Should I continue my email marketing? Should the tone or subject matter of my messaging change?
As LeRoy states, “Email is cheap AND effective. Considering you can’t impact search demand – leading you to potentially decrease paid search/media – you may be able to claw back some scale with email campaigns. For some industries, it’s as simple as reminding customers that despite brick and mortar stores being closed, they can still get all their needs met online.
“Remember to be mindful of the seriousness of the COVID-19 pandemic and ensure your clients/customers that you are here to help. This isn’t the time to hard sell or promote special COVID-19 ‘deals.’”
Some major brands that have increased social media spending due to COVID-19
We’re going to swing back to Main Street ROI’s take on how to compensate for trade show and industry conference cancelations. If this impacts your business, NewsCred relates how IBM quickly adapted to the cancelation of its Think conference in San Francisco. IBM is rebooting the event as a new ‘digital’ conference scheduled for early May. The pioneering tech company is relying on interactive content to maintain the event’s values and missions without the risk of travel.
Predictably, as AdAge reports, brands “… in categories like cleaning, TV streaming, food delivery services and virtual video conferencing have seen upticks in sales and their stock rise.” While most of the big brands’ campaigns can’t readily be scaled down to SMB-level, some good ideas can be had. For example, Dial Soap’s Facebook and Instagram ads have been promoting the CDC’s recommendation for hand-washing. Dial is seeing up to 25 percent day-over-day increases in ad impressions, up to 25 percent on YouTube and up to 30 percent on Instagram.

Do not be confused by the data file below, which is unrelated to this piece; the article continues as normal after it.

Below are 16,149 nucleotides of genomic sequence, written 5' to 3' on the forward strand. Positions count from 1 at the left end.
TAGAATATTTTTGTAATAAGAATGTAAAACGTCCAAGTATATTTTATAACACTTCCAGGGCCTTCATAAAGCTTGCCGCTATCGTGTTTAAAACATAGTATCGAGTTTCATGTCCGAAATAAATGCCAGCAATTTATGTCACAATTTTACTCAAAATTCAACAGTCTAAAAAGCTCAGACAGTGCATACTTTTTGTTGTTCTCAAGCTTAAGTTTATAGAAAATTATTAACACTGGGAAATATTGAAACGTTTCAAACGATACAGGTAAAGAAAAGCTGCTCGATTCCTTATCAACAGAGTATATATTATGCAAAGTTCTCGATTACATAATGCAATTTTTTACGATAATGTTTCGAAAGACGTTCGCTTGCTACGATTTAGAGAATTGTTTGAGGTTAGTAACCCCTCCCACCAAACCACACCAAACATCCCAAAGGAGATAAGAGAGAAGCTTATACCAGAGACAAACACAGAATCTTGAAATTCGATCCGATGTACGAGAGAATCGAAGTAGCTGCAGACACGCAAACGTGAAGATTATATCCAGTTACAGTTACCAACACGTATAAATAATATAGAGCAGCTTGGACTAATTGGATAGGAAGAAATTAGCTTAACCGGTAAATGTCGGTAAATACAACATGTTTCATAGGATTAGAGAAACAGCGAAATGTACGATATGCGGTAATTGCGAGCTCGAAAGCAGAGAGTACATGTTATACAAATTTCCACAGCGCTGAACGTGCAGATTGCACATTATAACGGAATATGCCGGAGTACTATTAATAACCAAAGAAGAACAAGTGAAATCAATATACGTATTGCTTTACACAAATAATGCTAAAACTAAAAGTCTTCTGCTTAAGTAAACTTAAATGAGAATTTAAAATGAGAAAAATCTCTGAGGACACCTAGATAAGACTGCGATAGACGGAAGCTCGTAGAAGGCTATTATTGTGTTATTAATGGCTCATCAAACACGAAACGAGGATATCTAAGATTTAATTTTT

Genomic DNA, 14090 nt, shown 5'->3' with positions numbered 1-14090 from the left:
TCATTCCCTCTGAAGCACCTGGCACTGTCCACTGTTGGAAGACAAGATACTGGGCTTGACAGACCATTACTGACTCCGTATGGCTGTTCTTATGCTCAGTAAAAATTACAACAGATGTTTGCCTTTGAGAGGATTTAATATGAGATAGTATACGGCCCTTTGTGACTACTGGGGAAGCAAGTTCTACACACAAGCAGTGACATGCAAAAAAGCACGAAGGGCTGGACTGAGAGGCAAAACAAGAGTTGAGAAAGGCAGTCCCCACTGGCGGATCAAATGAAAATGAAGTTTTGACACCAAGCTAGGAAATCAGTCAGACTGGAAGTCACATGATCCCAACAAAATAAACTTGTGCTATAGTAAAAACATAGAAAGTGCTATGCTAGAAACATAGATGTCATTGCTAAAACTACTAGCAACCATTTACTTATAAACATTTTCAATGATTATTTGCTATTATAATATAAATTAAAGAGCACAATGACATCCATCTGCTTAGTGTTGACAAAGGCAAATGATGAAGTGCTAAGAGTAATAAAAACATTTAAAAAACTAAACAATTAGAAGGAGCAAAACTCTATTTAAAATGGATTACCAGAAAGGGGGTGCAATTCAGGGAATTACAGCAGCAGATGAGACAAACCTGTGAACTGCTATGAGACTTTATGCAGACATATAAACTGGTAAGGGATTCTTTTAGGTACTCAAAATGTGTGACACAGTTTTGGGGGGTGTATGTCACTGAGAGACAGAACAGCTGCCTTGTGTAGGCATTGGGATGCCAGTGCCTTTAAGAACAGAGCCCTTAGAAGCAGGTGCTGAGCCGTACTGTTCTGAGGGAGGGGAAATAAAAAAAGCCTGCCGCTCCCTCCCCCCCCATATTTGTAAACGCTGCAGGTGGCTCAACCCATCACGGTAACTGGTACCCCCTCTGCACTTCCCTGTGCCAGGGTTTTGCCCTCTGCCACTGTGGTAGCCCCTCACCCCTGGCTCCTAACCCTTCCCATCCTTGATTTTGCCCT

So you’re not a major soap manufacturer? Dial’s campaign can still be a good source of inspiration if your business specializes in cleaning supplies or services. Just look at what your next-level competitors or corporate brands are doing, and see what you can learn and adapt from them!
Analytics continue, even in difficult times
According to LeRoy, Brett Patterson – Digital Analytics lead at Siteimprove – brings up an interesting point that may go overlooked. If your business now has its employees working remotely, their activity on your company’s website could influence your digital analytics data. “Your typical filter won’t catch workers working remotely, unless they are possibly using a VPN or other remote network connection. This means your employees might be counted in your analytics metrics, even though you had previously created a filter for this.”
When the going gets tough, the tough get going!